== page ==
To establish a violation of this duty, a prisoner must satisfy both an objective and subjective component. See Wilson v. Seiter, 501 U.S. 294, 298 (1991). First, a prisoner must demonstrate an objectively serious deprivation, one that amounts to a denial of "the minimal civilized measures of life's necessities." Keenan v. Hall, 83 F.3d 1083, 1089 (9th Cir. 1996) (quoting Rhodes v. Chapman, 452 U.S. 337, 346 (1981)). In determining whether a deprivation is sufficiently serious within the meaning of the Eighth Amendment, "the circumstances, nature, and duration" of the deprivation must be considered. Johnson, 217 F.3d at 731. "The more basic the need, the shorter the time it can be withheld." Hoptowit v. Ray, 682 F.2d 1237, 1259 (9th Cir. 1982).
Second, a prisoner must also demonstrate that prison officials acted with a sufficiently culpable state of mind, that of "deliberate indifference." Wilson, 501 U.S. at 303; Johnson, 217 F.3d at 733. A prison official acts with deliberate indifference if he knows of and disregards an excessive risk to the prisoner's health and safety. Farmer, 511 U.S. at 837. In other words, the prison official "must both be aware of facts from which the inference could be drawn that a substantial risk of serious harm exists [to the inmate], and [the prison official] must also draw the inference." Id.
i. Claim 11
In regard to Claim 11, Plaintiff alleges that Defendants Johnson and Roupe petitioned inmate Smith to assault and/or attempt to kill Plaintiff. (Doc. 1 at 28). Plaintiff avers that he knows of 4 Defendants' solicitation because Smith informed him of this plot. Id. at 29. While, if true, such 5 allegations would show a culpable state of mind on the part of these Defendants, Plaintiff does not 6 indicate that he actually experienced any deprivation under the guise of federal law that would arise to 7 a constitutional violation. Indeed, Plaintiff admits Smith refused to carry out the plan. Despite this, 8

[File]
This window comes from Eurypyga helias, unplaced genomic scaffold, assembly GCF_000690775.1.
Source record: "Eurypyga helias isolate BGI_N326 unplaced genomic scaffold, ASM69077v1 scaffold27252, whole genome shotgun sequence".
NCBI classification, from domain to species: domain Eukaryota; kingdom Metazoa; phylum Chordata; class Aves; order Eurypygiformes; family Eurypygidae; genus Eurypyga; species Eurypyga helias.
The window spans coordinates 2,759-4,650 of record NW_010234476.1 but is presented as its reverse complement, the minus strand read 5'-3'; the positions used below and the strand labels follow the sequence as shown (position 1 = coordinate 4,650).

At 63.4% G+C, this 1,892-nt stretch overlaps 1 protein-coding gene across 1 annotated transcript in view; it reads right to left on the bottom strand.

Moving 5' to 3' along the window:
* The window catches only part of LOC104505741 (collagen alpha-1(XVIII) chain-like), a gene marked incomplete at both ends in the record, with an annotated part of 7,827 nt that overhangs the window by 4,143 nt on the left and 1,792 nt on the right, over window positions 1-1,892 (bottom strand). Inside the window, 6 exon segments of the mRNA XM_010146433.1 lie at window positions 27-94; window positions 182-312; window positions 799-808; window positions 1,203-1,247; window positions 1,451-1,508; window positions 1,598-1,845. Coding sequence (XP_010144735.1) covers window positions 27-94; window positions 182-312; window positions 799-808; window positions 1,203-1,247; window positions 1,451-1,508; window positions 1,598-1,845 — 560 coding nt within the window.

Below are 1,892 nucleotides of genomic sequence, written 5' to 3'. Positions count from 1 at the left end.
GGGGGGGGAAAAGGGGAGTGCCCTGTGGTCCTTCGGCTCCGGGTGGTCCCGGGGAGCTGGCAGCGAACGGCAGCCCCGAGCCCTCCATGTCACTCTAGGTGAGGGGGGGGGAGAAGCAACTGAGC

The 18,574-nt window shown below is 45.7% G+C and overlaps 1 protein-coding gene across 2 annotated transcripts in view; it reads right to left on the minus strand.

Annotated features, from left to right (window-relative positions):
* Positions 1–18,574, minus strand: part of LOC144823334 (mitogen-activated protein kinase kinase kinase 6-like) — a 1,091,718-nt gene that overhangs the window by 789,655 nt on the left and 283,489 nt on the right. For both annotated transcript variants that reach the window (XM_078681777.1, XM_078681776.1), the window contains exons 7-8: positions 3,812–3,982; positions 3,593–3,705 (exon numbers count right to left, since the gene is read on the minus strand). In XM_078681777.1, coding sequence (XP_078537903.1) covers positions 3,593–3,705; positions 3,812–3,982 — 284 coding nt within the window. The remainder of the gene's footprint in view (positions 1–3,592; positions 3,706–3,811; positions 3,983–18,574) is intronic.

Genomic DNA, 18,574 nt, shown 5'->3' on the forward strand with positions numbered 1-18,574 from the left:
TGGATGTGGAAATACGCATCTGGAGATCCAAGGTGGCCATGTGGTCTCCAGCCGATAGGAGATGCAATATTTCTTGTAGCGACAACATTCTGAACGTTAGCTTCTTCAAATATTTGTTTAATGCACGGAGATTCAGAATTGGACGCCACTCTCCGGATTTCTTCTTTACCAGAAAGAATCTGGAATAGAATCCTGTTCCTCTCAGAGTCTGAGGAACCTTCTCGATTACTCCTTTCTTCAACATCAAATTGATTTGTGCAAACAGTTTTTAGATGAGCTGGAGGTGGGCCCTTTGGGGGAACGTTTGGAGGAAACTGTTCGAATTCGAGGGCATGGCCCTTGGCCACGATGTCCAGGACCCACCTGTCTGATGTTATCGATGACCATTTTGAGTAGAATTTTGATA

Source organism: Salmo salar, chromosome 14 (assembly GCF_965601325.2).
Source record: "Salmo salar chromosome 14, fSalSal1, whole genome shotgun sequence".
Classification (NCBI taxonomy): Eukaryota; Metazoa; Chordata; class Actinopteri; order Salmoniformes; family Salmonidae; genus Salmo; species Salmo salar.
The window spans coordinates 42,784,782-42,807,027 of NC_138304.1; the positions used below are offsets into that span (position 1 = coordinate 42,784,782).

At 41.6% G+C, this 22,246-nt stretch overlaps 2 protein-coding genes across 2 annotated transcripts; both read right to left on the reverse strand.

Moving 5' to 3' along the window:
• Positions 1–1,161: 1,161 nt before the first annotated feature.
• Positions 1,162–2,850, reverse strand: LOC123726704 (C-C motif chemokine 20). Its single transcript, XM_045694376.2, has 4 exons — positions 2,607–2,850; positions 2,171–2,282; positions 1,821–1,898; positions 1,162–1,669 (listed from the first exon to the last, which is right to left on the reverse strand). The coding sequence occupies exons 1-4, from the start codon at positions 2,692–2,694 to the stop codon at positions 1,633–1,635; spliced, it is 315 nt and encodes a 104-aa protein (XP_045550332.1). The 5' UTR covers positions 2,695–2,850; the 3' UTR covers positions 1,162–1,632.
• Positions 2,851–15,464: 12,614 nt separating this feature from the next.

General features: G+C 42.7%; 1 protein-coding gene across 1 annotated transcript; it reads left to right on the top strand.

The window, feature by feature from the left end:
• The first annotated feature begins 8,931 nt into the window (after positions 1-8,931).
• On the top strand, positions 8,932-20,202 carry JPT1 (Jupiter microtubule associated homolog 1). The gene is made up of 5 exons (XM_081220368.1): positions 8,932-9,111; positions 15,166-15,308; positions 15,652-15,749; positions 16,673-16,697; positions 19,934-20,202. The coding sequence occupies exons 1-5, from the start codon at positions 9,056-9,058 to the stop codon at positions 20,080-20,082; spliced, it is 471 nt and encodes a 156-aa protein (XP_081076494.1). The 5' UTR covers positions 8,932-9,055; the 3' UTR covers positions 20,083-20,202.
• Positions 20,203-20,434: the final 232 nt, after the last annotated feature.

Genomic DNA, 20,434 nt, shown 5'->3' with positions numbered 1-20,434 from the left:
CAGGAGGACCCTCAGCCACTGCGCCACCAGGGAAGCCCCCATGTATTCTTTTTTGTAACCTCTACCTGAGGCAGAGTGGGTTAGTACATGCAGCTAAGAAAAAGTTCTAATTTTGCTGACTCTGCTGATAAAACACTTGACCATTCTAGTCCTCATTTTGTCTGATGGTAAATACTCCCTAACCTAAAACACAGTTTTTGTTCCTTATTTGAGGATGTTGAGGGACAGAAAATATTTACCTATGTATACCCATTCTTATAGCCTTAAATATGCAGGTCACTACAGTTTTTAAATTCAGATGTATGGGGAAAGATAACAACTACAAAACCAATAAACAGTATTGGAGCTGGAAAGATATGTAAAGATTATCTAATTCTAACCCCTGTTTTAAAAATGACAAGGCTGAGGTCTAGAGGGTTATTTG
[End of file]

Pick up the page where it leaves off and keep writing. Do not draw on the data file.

Plaintiff the act of soliciting Smith for this attack has placed him in great danger is without factual 9 support. Therefore, the Court DISMISSES Claim 11 of Plaintiff's Complaint with leave to amend.
ii. Claim 19
In regard to Claim 19, Plaintiff complains he was housed in cells where the light switches have been removed and the lights are left on for more than sixteen hours a day. (Doc. 1 at 48). Plaintiff avers that there is no need to keep the lights on for this length of time and the lights are so bright that they cause him migraine headaches and there was no justification for keeping the lights on. Id. at 48-49. However, Plaintiff does not indicate whether any of the six defendants named in Claim 17 were aware of Plaintiff's migraine headaches. He does not indicate how keeping the lights on was done with deliberate indifference towards Plaintiff's health.